Lunch with Director Hulvey

Kimberly Hopkin '19
Columns Editor

Before we start, I’m a little biased. Director of the Office of Financial Aid Jennifer Hulvey, who sweetly reminds me every time I see her that she wants students to call her Jennifer, conducted my application interview to UVa Law. Okay, fine – I’m extremely biased because Hulvey has always been there rooting for me personally since I first pressed send on my application. But she’s also been rooting for you, too. 

Hulvey credits her strong sensibilities to her rural background growing up on a farm. She still cherishes her life on the farm, and she loves talking to students from rural backgrounds about driving tractors; growing, harvesting, and canning her own food; and coming together as a family to make sure everything on the farm ran smoothly. For a kid like me who grew up in the suburbs, it’s easy to romanticize that lifestyle. However, she’s always clear that it doesn’t look like the movies. Barns aren’t red wooden structures with thoroughbred horses chewing on hay. It took hard work and living by a different set of norms. For instance, her mother still worries about whether Hulvey has a hot dinner ready for her husband when he’s done with work – something crucially important for men laboring on a farm for tireless hours a day. She’s able to laugh off the assumption that her husband can’t fix himself something to eat when her job keeps her late, but she did grow up in a community where this role was essential.

Hulvey’s path from this rural background to directing the Financial Aid Office at UVa Law wasn’t always easy – and it certainly wasn’t predictable. She was the first in her family to attend a traditional four-year college, which meant she didn’t have the typical support system other students benefited from. After earning her degree at Virginia Tech, she decided to work in the finance sector of the agricultural industry. While successful, Hulvey didn’t feel fulfilled. She was raised to believe that her job, her life, shouldn’t be about just making money. Therefore, she made the decision to seek employment in higher education at a financial aid office. Thinking back to her time just starting, Hulvey couldn’t help but laugh at how much she didn’t know back then. But her passion for helping students from rural backgrounds (and a few generous co-workers) fueled her success. 

When she chose to go back to school, Hulvey dealt with some less-than-kind presumptions from her family. The idea that she could quit a job with pay and benefits that she was good at to go back to school sounded lazy to some family members. However, Hulvey had seen first-hand the range of opportunities higher education can bring. After earning her graduate degree from James Madison University, Hulvey started working in the information technology field. She was a consultant for the group implementing what we know today as SIS. In a wonderful turn of events, just as that consulting job was coming to a close, UVa Law was looking for a new Director of Financial Aid. Unknown to Hulvey, her tenacity and welcoming spirit had been her job application, and she became the Director of Financial Aid in 2009.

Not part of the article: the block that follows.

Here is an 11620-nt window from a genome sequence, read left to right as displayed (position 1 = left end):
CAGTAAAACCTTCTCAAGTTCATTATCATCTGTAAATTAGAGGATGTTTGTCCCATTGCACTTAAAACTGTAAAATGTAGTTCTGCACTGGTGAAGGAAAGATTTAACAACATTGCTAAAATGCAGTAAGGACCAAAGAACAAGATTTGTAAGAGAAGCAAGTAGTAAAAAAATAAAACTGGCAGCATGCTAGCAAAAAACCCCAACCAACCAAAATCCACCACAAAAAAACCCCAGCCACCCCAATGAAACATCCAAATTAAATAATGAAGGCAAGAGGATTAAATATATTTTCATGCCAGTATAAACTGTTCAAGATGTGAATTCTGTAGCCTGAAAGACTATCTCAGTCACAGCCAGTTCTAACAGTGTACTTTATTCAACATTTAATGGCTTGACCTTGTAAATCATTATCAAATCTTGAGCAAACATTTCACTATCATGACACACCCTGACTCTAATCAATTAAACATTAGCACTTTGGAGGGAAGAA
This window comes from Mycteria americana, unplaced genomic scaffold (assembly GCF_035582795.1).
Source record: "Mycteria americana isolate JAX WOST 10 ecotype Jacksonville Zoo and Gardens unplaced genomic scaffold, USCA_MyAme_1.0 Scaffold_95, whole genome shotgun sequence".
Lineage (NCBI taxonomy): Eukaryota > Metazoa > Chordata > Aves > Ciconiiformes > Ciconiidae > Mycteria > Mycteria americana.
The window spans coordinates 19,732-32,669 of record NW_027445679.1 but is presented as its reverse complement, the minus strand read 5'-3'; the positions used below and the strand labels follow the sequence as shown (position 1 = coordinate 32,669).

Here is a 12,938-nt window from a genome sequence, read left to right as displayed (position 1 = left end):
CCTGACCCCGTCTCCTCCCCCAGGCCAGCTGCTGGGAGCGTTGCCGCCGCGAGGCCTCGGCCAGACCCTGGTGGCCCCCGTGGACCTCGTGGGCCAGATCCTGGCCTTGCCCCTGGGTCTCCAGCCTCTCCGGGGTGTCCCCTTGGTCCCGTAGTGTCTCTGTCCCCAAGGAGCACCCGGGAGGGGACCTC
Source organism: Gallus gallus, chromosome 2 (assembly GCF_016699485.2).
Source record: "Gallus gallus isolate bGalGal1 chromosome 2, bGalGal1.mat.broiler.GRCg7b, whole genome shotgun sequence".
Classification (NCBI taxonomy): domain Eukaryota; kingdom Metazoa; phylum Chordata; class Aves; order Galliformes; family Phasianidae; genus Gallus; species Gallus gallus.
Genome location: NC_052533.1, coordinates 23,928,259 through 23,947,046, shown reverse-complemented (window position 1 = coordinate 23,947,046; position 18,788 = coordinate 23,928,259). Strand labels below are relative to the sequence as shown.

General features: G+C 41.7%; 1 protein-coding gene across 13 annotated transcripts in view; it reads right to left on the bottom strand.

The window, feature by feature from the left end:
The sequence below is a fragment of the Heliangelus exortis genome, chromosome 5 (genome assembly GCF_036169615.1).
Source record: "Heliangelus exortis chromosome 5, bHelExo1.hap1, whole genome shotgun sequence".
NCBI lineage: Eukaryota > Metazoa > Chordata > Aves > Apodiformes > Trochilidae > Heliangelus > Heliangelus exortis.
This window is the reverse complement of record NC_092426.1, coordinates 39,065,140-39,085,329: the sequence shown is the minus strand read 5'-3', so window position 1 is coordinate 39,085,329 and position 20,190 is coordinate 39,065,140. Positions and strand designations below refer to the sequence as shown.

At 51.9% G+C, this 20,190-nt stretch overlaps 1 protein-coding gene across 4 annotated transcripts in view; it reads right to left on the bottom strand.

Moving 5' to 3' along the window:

Although the Financial Aid Office hasn’t always been quite as involved in the admissions process, Hulvey explained that Dean Faulk has made an effort over the last couple years to include them. It’s part of an effort to break down any barriers in students’ minds about approaching the talented people in the office when they need help. Plus, UVa Law’s new application process, which includes entrance interviews, means the Financial Aid Office not only can help potential students with any financing questions, but also help fill the UVa Law community. Because Hulvey is also the liaison for military or dependent students, she typically interviews those with a military background as part of their application process. She also helps interview applicants from rural backgrounds. Given her unique perspective, Hulvey helps bridge the gap between these potential students and the law school, often reassuring an applicant through her slight Appalachian accent alone. I think we can all agree that her subtle accent is welcoming to everyone!

Hulvey loves each and every role she plays in students’ lives – no matter how small. She doesn’t want to leave UVa Law, even though she constantly gets offers to rejoin the consulting world, because she has a personal stake in the success of students here. Every day that she sees a UVa Law graduate accomplish something, she feels like she got a chance to contribute in the smallest of ways to the good that graduate is doing in the world. She values that feeling more than money. 

Speaking of things that are more valuable than money, Hulvey is always open to discussing how to juggle two strong, professional careers in a marriage. After twenty-plus years of marriage, the Hulveys have discovered that intentionally setting aside time for each other is paramount. Everyone these days has competing priorities; Hulvey and her husband strive to make sure each one knows how important they are to the other. One marriage suggestion she offered is having a regular date night. Instead of concentrating on cooking or cleaning, Hulvey and her husband go out and focus on only each other – no phones. They also do this with camping trips throughout the year. On a day-to-day basis, they try only to answer emergency emails at night. This leaves work at work so that they can enjoy their time together at home. 

The last thing Hulvey wants everyone at UVa Law to know is that her cat, Doodle, should win Paw Review. First of all, Doodle is adorable. Secondly, in the photo provided for Paw Review, Doodle is clearly brandishing her paw for you to see. Isn’t this the point of Paw Review?!